Greg wrote:I'm adopting 'Taurandir' as a given surname. It's a common habit in Midle-earth, it seems...Beleg Strongbow, Turin Turambar, Gandalf Greyhame, etc. I'm having a darned difficult time settling on a first name I can stomach. Tirathon is a good approximation of the meaning of 'Gregory', so that fits well mechanically, but it's a bit of a mouthful. If I'm gonna be stuck saying it, I'd better like it, you know?
I know the photos at the top of this are broken...still working on fixing that, trying to remedy it today...but I have an update in regards to naming conventions.
Tirathon, being a mouthful, still irks me. Tirathon, being the best approximation for my real-world given name, still is the best fit that I have.
I've been thinking.
Aragorn never revealed his true name to the majority of the folk he encountered. "'Strider' I am to one fat man who lives within a day's march of foes that would freeze his heart, or lay his little town in ruin, if he were not guarded ceaselessly." He was given a name as a frequent flyer at the Pony who wouldn't provide them with anything else to go on. Similarly in other historical fiction, characters with a limited understanding of a protagonist have been known to give nicknames or mispronounce names due to cultural differences.
Take The 13th Warrior, for example. In the film, Banderas' character, Ahmed Ibn Fahdlan, is attempting to introduce himself to someone who doesn't speak the same language. In his culture, names are largely used to tell who your father is, and who his father is, ad infinitum. He says "My name is Ahmed Ibn Fahdlan, Ibn another guy, Ibn still someone else, Ibn again..." (I'm paraphrasing, can you tell?). The person he is addressing only hears him saying "Ibn" over and over, and latches onto that, calling him "Eabin" for the remainder of their time together.
Fast-forward to Middle-earth (or rewind, maybe?). Now, I don't have a degree in linguistics, but my impression of Bree is that multi-linguals and geniuses don't make up the bulk of the population. Definitely not a slew of Elvish-speaking high-educated types.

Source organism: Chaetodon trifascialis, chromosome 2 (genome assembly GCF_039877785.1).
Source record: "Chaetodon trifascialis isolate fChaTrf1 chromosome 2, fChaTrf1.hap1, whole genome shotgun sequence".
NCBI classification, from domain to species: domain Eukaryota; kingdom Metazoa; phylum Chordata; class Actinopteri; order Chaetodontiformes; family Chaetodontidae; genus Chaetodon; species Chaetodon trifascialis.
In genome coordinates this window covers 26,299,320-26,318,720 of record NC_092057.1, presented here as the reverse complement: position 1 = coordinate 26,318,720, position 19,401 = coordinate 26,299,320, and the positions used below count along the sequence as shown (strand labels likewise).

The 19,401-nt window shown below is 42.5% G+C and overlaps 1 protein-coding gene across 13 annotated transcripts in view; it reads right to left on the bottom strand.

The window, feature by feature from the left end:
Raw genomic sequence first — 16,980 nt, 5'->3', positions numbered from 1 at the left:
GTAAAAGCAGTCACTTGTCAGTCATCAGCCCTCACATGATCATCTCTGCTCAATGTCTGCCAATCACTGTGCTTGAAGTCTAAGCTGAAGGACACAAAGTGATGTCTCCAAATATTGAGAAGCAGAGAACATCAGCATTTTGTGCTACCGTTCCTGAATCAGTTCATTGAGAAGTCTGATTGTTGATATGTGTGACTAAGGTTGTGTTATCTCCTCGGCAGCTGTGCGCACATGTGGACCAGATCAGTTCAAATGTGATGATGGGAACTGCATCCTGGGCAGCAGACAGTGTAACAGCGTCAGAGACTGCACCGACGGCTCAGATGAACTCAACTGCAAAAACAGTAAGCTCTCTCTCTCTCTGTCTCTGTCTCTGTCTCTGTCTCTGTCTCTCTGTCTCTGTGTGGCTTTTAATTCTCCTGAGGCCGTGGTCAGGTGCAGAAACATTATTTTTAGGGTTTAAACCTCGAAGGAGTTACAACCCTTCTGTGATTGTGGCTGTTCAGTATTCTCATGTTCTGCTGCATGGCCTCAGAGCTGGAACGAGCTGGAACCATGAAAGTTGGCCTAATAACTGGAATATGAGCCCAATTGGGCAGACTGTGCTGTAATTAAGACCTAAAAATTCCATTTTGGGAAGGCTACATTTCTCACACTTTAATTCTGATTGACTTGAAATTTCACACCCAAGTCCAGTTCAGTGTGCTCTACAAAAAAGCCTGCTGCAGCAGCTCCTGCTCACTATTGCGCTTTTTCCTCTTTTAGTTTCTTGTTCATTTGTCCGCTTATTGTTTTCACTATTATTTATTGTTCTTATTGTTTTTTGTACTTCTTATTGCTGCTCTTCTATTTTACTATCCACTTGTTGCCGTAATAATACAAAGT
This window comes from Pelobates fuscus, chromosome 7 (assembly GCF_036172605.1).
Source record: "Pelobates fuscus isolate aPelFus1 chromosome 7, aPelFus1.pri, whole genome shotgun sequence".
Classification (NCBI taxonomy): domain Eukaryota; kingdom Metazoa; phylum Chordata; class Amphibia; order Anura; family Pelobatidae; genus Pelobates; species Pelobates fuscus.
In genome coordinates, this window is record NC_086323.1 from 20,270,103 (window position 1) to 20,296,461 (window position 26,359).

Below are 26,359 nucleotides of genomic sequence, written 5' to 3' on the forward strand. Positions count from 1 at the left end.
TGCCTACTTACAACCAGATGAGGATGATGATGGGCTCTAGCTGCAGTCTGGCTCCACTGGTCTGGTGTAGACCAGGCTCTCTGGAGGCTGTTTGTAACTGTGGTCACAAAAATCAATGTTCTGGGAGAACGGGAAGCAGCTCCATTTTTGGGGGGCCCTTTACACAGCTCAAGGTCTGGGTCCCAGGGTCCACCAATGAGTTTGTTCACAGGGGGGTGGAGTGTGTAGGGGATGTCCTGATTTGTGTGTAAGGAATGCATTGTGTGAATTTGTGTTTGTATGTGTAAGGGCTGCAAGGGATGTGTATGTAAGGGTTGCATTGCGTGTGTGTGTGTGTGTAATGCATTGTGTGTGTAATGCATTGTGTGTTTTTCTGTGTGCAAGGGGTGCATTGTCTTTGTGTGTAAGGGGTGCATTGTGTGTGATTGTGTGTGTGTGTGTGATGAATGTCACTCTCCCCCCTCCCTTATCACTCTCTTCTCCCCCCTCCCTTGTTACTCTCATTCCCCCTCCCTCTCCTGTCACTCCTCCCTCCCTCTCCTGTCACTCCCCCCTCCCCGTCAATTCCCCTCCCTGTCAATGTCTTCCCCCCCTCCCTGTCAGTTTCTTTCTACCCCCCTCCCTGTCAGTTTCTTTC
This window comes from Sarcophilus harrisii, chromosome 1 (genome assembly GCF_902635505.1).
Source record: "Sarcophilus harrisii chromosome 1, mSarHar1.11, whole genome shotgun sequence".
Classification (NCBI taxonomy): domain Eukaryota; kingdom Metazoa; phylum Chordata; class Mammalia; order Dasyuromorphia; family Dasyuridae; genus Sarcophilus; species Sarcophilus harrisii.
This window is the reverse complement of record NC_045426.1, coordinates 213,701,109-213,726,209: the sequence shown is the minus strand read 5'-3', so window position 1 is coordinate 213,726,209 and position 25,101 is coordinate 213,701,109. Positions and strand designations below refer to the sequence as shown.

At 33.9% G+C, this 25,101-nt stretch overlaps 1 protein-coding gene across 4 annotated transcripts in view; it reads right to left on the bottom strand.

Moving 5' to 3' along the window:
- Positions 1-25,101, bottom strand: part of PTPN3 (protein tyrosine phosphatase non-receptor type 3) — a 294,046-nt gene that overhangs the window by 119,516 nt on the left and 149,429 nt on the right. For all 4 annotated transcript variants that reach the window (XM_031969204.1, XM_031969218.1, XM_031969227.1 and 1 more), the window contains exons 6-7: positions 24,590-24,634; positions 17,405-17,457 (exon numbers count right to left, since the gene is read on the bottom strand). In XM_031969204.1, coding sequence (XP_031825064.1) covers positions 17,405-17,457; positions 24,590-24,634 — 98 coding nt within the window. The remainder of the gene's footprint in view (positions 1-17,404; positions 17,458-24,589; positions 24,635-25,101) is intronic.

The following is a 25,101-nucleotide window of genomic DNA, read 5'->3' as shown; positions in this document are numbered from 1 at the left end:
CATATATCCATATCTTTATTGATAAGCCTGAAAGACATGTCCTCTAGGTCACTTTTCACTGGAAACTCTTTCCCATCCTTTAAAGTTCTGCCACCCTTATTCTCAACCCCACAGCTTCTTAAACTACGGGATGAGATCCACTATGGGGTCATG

If one were to come in and give the innkeeper a name to go off of (not Tirathon, since that'd be a bit personal and might need to remain unknown) like a benign surname such as Taurandir (which can't really be traced to anything or anyone), it'd be a mouthful and a half for old Barliman to wrap his tongue around. This line of thinking (and what was done with Strider) suggests to me that local accents and lack of knowledge of elvish could result in a simplified, truncated, and somewhat mispronounced form of the word, and a 'nickname' as a result.
Taurandir, pronounced (I believe) TAO-ran-DEER, could be shortened to Tauran, and then simplified from the formal pronunciation to a more phonetically friendly TOW-rin
. This gives my persona an extra authentic bent, in that he could be counted among the number of "mysterious wanderers" around Bree who frequent the inn enough to have been given a name for familiarity, and would lends me more to fit into the description we have that Rangers would be willing to share a "rare tale" when I'm of a mind to. Familiarity is an important and oft-overlooked part of that passage, I think. Secret doesn't necessarily mean unknown, and we're given that permission right from the professor's own hand here.
Tauran. Much more palatable.